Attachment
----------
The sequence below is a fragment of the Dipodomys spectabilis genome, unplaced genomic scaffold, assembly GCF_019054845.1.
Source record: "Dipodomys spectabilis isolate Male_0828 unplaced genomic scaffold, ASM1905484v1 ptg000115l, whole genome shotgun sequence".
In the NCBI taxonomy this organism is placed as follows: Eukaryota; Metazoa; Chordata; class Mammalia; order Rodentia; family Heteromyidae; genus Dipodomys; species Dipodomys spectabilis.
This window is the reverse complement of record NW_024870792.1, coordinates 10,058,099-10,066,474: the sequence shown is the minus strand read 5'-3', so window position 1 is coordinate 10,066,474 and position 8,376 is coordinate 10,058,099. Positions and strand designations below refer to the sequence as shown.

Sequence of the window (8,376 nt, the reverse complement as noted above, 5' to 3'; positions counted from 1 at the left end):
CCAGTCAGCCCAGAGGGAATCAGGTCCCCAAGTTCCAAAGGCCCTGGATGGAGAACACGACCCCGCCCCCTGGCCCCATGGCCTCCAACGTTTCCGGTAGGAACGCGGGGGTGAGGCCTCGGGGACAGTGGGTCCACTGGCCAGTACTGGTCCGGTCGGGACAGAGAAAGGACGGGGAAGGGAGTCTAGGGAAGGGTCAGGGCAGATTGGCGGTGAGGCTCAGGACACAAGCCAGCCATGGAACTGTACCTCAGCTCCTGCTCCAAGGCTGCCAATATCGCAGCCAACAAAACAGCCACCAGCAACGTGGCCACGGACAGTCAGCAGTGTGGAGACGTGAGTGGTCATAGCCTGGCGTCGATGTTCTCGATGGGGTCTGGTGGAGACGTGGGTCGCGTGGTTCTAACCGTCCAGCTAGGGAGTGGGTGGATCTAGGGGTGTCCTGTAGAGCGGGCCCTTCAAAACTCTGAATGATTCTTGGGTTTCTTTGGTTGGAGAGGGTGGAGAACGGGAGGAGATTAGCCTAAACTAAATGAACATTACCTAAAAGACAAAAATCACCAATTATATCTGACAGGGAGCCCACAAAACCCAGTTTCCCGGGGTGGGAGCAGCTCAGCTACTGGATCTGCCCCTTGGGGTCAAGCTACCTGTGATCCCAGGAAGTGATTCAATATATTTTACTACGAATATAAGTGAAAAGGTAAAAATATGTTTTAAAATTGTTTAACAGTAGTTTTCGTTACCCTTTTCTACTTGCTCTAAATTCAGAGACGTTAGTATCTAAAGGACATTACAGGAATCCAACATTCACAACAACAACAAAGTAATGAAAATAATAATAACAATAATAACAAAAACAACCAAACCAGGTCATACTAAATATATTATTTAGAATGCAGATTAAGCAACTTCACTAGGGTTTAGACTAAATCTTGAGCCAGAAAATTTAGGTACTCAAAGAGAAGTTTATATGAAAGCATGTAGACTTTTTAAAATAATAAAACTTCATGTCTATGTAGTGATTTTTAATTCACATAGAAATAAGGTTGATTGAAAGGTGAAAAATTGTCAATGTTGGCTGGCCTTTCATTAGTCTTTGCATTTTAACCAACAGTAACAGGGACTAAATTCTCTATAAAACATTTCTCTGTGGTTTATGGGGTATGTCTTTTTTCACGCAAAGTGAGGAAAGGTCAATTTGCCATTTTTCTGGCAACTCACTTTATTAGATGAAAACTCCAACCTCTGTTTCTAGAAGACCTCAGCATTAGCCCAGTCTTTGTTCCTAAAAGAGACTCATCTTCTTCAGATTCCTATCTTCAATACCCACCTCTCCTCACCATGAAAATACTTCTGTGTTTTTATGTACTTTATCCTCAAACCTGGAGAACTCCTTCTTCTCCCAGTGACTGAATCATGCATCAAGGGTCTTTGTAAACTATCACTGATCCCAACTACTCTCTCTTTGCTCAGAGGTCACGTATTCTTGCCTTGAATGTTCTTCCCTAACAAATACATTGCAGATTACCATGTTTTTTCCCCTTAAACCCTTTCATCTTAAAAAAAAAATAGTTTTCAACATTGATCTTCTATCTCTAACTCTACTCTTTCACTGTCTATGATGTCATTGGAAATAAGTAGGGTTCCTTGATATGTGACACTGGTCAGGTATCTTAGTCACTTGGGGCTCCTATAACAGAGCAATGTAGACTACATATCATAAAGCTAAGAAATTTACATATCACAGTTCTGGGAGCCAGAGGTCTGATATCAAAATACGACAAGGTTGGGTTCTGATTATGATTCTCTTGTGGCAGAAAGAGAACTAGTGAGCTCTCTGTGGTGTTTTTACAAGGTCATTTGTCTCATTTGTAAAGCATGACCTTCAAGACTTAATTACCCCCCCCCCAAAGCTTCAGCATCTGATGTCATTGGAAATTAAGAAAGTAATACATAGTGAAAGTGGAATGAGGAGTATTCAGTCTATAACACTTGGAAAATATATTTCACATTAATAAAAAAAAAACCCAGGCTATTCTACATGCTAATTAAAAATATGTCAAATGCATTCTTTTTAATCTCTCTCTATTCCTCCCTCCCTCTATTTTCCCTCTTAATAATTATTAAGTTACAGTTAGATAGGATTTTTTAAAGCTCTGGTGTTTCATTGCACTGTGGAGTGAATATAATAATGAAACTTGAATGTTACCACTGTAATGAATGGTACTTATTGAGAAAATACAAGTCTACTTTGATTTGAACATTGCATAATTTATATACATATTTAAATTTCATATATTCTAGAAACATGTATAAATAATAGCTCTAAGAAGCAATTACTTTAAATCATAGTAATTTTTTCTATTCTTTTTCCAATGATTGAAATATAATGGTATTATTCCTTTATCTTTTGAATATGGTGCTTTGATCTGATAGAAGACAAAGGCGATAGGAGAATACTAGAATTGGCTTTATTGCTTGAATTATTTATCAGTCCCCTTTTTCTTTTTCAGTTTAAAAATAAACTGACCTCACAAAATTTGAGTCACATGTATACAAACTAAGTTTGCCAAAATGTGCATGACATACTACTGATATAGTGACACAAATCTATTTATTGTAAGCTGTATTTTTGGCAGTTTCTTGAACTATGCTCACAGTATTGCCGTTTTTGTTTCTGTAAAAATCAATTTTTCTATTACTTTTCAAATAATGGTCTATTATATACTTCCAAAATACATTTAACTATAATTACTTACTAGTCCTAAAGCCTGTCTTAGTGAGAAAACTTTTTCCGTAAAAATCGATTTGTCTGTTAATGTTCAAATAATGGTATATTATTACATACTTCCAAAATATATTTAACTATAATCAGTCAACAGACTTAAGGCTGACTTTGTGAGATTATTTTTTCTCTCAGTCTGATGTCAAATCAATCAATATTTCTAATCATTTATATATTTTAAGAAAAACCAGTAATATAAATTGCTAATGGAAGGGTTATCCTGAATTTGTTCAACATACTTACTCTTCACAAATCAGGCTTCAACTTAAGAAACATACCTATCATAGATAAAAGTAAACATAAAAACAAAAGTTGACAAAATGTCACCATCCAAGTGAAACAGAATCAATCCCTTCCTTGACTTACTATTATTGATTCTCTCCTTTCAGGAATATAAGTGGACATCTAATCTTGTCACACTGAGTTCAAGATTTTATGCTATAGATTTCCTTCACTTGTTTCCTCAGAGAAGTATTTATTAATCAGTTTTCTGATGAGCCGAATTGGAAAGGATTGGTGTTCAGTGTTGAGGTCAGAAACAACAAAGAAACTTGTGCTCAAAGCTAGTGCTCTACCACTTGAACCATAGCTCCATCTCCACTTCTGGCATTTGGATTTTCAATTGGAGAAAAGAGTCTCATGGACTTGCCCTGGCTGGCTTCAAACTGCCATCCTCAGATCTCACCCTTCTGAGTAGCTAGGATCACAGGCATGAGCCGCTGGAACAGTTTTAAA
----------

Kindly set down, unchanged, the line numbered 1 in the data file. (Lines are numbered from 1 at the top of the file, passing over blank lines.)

The sequence below is a fragment of the Dipodomys spectabilis genome, unplaced genomic scaffold, assembly GCF_019054845.1.